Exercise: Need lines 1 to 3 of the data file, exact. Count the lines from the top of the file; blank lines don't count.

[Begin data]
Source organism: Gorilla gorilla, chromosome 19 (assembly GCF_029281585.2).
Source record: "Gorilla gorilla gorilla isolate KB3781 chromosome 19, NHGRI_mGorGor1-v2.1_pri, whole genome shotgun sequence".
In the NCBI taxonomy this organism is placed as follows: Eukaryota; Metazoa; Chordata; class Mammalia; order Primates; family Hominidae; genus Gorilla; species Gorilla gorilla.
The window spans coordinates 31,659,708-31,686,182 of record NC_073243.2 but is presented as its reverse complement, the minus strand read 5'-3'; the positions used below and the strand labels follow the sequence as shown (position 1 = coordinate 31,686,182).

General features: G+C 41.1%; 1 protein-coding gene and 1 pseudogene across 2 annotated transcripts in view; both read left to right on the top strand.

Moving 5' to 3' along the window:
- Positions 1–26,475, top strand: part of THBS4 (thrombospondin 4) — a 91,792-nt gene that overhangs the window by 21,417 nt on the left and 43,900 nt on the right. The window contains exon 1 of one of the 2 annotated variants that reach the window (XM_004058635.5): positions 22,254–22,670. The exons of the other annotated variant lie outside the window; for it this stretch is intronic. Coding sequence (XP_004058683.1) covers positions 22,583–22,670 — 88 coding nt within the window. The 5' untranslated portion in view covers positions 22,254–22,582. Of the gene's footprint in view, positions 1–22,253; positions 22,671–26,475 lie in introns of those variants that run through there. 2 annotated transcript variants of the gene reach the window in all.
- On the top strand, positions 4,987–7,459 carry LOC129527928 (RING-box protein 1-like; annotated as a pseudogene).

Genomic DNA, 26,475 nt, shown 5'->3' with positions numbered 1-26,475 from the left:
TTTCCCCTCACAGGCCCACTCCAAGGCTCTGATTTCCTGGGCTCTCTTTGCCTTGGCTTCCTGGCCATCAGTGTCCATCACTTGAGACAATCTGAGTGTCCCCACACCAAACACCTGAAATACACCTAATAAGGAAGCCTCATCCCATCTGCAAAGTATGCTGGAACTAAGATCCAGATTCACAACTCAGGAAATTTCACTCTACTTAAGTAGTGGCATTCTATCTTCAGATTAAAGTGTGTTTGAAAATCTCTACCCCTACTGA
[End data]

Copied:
Source organism: Gorilla gorilla, chromosome 19 (assembly GCF_029281585.2).
Source record: "Gorilla gorilla gorilla isolate KB3781 chromosome 19, NHGRI_mGorGor1-v2.1_pri, whole genome shotgun sequence".
In the NCBI taxonomy this organism is placed as follows: Eukaryota; Metazoa; Chordata; class Mammalia; order Primates; family Hominidae; genus Gorilla; species Gorilla gorilla.